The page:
College Baseball

Still in the Game: Former QU outfielder on leading edge of elbow rehabilitation

By Herald-Whig
Posted: May. 20, 2020 4:00 pm Updated: May. 20, 2020 7:43 pm

QUINCY -- To some, Nolan Rappé might have seemed a little brash or aggressive with his pitch as he sat in front of the SSM Health Care System hierarchy in 2017 hoping to convince them to hire him.

But he had a vision and he needed them to see it.

A graduate of Washington University with a doctorate in physical therapy, Rappé took what he learned during a 12-week clinical rotation at EXOS Sports Performance in Frisco, Texas, and developed a plan to work with high school and college baseball players to improve their throwing motion and performance through better diagnostic testing.

"In my interview with them, I was like, ‘This is my plan. I'm really passionate about it. Let's go do it,'" said Rappé, a former Quincy University outfielder with a deep passion for the game. "With some snot-nosed kid who just graduated coming in and saying, ‘Hey, I want to do this,' they could have easily have said, ‘Get your feet wet first, give us a couple years to prove yourself and then let's do it,' but to their credit, they didn't."

No one in that room considered Rappé brash. They believed in his initiative and drive.

SSM still does.

Rappé, who graduated from QU in 2014, is becoming one of the Midwest's premier rehabilitation therapists for baseball players who have experienced elbow trauma or undergone Tommy John surgery. Using the Motus sensor and sleeve, Rappé can diagnostically track the stress and mechanics during a throwing program to ensure a player regains the necessary strength in the elbow to perform.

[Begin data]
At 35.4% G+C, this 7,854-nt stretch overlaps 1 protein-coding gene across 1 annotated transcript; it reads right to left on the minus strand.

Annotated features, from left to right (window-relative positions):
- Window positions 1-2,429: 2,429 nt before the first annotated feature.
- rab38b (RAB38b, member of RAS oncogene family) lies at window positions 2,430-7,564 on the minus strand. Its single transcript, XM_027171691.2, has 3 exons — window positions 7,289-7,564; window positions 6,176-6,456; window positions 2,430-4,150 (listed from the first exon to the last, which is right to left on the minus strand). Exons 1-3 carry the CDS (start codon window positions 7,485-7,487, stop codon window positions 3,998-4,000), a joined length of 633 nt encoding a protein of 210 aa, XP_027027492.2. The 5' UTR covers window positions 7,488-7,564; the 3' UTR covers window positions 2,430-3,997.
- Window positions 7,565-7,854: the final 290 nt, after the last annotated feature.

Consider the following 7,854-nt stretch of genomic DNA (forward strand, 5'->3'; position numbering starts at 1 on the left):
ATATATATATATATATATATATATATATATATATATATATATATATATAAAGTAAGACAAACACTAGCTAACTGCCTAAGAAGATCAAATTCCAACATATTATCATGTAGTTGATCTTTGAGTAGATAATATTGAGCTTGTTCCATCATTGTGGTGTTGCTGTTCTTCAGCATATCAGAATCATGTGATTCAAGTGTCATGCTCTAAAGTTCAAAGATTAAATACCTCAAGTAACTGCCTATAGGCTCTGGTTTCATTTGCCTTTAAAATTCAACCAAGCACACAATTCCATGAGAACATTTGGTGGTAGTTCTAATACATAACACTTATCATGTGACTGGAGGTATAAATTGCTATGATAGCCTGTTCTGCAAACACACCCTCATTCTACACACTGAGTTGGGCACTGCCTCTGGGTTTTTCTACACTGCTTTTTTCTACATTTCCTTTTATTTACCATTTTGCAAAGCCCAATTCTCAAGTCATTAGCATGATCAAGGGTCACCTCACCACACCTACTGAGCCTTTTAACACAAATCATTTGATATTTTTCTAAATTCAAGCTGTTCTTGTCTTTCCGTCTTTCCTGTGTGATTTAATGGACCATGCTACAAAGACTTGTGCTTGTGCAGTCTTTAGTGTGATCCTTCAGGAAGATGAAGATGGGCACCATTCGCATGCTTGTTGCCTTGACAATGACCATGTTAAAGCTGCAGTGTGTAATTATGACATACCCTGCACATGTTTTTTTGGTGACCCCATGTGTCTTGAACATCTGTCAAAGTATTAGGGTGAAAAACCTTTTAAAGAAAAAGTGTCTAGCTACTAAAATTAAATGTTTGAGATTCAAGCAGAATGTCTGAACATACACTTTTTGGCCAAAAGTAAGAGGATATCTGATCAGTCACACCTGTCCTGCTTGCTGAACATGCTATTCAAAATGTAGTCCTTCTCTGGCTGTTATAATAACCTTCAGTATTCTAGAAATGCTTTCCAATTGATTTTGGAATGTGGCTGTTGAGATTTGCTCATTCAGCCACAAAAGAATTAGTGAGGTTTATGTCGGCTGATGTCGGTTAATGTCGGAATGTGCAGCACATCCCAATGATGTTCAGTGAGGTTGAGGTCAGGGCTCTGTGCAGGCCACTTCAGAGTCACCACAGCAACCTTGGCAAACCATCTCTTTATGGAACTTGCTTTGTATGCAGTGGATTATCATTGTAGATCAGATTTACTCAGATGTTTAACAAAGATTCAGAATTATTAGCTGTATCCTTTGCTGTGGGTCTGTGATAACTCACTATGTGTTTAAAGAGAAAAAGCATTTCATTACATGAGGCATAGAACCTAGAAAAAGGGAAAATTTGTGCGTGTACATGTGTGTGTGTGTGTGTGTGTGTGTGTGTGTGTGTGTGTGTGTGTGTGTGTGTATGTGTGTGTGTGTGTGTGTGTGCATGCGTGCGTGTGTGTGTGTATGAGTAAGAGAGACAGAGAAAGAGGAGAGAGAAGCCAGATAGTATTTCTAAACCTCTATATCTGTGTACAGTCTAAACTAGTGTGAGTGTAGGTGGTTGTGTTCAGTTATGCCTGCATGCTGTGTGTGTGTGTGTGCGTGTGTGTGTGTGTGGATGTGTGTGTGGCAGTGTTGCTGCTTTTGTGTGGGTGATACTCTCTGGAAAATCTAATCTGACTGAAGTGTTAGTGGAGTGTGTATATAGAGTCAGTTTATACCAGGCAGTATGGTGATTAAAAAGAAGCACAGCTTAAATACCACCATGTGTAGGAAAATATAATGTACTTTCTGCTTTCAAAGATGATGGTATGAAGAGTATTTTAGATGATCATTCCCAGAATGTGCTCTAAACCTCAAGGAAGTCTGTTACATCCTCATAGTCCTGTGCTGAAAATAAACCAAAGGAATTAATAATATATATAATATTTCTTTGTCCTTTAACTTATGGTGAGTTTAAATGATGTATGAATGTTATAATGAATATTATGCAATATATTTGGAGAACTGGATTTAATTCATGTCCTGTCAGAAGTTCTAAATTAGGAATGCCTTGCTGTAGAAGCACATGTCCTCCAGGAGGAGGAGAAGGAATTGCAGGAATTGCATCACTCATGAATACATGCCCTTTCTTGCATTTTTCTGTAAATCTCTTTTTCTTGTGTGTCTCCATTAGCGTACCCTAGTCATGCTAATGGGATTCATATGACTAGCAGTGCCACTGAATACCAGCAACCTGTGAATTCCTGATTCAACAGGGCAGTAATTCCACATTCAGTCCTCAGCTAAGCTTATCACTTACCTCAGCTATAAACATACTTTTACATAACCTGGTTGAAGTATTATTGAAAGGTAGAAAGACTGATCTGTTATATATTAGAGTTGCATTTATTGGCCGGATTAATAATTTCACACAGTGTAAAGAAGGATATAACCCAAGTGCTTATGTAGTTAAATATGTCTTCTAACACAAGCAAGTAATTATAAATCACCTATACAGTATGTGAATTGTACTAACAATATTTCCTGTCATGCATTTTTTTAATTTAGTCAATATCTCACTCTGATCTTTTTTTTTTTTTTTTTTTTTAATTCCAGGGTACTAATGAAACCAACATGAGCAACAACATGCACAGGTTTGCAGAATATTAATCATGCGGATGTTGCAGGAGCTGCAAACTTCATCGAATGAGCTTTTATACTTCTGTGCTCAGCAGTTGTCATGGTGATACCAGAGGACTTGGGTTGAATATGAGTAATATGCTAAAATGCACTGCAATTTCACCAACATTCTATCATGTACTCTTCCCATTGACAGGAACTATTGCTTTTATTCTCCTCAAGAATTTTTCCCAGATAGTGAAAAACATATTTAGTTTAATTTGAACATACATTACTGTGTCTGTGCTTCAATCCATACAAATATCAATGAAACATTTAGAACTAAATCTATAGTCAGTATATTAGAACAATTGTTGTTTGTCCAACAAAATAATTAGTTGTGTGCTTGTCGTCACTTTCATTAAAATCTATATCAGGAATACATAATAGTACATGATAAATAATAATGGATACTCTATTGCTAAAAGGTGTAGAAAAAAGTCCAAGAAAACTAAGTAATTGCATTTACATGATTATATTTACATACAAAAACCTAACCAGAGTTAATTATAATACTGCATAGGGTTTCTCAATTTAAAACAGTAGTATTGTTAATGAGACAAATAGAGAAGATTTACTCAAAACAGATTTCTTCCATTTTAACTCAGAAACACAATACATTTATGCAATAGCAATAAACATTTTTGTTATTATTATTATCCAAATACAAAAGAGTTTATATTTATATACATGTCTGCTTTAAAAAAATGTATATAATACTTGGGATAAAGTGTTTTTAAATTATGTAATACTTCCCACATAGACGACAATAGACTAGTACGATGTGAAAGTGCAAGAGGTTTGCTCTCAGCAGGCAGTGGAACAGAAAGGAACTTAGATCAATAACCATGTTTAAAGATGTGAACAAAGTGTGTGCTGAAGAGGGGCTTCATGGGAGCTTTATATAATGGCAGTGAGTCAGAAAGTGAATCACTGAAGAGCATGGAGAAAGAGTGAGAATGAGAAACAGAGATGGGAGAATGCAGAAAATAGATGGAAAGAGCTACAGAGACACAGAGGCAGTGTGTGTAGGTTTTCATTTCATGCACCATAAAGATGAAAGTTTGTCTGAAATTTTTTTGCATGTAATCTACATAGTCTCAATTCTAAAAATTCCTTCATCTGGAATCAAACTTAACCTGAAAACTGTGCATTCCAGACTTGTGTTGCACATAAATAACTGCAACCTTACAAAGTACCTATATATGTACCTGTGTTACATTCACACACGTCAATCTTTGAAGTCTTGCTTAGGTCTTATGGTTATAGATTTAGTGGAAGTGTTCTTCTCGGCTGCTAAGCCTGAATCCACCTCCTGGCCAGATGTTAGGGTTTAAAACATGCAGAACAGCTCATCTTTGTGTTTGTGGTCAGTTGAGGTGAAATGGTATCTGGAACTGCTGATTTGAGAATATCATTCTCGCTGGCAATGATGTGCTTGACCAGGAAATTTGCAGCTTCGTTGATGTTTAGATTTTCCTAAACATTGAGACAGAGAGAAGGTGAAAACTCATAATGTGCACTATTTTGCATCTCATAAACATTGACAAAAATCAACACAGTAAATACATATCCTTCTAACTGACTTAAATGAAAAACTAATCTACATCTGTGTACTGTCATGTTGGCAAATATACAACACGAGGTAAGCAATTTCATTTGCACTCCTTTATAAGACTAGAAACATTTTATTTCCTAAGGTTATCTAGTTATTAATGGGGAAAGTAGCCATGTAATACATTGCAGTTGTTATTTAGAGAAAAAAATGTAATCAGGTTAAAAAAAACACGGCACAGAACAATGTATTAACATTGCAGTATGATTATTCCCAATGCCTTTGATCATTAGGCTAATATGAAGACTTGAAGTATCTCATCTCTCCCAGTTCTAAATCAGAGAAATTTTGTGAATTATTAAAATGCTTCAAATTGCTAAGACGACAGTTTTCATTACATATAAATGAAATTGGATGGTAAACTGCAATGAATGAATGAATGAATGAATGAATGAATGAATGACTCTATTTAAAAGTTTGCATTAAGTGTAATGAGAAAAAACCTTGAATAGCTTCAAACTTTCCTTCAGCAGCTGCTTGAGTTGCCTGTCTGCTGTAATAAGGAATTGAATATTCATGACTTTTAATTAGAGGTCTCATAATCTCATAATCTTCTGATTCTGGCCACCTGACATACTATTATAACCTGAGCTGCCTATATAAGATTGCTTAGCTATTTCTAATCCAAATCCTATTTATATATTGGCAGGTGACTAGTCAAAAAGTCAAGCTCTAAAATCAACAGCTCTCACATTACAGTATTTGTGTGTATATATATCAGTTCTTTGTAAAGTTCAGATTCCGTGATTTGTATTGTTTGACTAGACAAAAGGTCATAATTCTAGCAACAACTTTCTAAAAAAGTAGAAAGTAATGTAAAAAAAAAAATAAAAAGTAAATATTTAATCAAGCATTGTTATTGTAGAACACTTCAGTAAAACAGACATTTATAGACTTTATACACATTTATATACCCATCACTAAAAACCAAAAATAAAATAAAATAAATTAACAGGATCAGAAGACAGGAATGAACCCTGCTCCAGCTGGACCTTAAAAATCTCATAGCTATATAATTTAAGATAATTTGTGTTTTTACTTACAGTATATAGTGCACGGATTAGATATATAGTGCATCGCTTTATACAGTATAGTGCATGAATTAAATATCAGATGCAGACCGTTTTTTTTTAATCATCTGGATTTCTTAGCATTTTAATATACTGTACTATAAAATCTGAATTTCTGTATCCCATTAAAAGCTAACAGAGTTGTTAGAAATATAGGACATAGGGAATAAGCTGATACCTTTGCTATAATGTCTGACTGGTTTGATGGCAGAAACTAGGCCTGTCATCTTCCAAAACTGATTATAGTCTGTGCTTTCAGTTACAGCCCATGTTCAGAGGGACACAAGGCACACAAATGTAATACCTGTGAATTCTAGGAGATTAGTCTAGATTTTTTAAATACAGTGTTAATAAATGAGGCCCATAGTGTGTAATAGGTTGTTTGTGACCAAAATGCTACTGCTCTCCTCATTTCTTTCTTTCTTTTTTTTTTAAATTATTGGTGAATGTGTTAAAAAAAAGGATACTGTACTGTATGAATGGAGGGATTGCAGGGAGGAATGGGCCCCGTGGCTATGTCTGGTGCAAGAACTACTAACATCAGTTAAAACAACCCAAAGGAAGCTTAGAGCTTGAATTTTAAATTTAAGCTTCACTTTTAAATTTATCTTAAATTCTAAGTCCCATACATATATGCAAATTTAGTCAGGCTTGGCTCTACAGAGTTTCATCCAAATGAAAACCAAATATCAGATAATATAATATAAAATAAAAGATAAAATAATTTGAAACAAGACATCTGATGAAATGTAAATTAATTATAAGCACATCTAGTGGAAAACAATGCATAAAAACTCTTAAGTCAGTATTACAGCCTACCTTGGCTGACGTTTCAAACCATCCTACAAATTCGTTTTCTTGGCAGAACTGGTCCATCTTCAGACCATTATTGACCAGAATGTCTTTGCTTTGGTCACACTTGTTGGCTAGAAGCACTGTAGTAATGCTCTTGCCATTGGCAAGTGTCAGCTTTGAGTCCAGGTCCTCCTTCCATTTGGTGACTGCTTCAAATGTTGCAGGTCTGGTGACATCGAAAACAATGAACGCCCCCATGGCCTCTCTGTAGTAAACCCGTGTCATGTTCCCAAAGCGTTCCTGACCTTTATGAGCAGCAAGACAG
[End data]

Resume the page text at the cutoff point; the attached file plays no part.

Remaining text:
"It's about developing individualized throwing programs for these kids," said Rappé, who works out of a clinic in Kirkwood, Mo. "We're not giving this kid a cookie cutter program that was made 10 years ago that is way too stressful right off the bat."

Every treatment and program is tailor-made and tracked.

That's the beauty of the Motus sleeve and sensor. A compression sleeve worn on the throwing arm is equipped with a pocket just below the ulnar collateral ligament that holds a small sensor.

"It's about the size of a peanut," Rappé said.

And it churns out major data. The sensor takes four measurements -- arm rotations, arm slot, arm speed and stress on the elbow -- and gives therapists a blueprint for managing workloads and teaching kids to throw properly.

"A lot of times, you see the physical issues which led to someone blowing their elbow out, but there's also the mechanical issues," Rappé said. "So if we can have a device that can objectively measure these four key things, not only can we measure their throwing program like a strength and conditioning program where you build stress objectively, but we can tinker with mechanics.

"If somebody's stress goes way up with what you've done mechanically, you know we're not on the right track there, or mechanically the stress goes way down and we know we're on the right track."